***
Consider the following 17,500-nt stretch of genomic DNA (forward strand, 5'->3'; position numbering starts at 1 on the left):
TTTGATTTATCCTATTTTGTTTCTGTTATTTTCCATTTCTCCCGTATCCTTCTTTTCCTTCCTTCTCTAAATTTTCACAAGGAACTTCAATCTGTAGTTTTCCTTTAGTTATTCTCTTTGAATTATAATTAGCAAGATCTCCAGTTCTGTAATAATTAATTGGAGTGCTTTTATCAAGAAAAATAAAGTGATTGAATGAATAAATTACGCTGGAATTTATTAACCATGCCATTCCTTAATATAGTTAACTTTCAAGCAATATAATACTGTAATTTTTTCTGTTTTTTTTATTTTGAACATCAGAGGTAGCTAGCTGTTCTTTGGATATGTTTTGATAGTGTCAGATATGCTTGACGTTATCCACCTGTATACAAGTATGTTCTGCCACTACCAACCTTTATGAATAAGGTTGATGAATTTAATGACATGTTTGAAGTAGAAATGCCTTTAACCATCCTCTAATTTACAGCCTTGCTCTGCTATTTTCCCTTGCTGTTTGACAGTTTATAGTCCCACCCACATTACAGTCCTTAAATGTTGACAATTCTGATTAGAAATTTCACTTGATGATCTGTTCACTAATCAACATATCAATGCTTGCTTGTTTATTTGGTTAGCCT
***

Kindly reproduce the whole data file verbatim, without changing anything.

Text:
Consider the following 17,500-nt stretch of genomic DNA (forward strand, 5'->3'; position numbering starts at 1 on the left):
TTTGATTTATCCTATTTTGTTTCTGTTATTTTCCATTTCTCCCGTATCCTTCTTTTCCTTCCTTCTCTAAATTTTCACAAGGAACTTCAATCTGTAGTTTTCCTTTAGTTATTCTCTTTGAATTATAATTAGCAAGATCTCCAGTTCTGTAATAATTAATTGGAGTGCTTTTATCAAGAAAAATAAAGTGATTGAATGAATAAATTACGCTGGAATTTATTAACCATGCCATTCCTTAATATAGTTAACTTTCAAGCAATATAATACTGTAATTTTTTCTGTTTTTTTTATTTTGAACATCAGAGGTAGCTAGCTGTTCTTTGGATATGTTTTGATAGTGTCAGATATGCTTGACGTTATCCACCTGTATACAAGTATGTTCTGCCACTACCAACCTTTATGAATAAGGTTGATGAATTTAATGACATGTTTGAAGTAGAAATGCCTTTAACCATCCTCTAATTTACAGCCTTGCTCTGCTATTTTCCCTTGCTGTTTGACAGTTTATAGTCCCACCCACATTACAGTCCTTAAATGTTGACAATTCTGATTAGAAATTTCACTTGATGATCTGTTCACTAATCAACATATCAATGCTTGCTTGTTTATTTGGTTAGCCT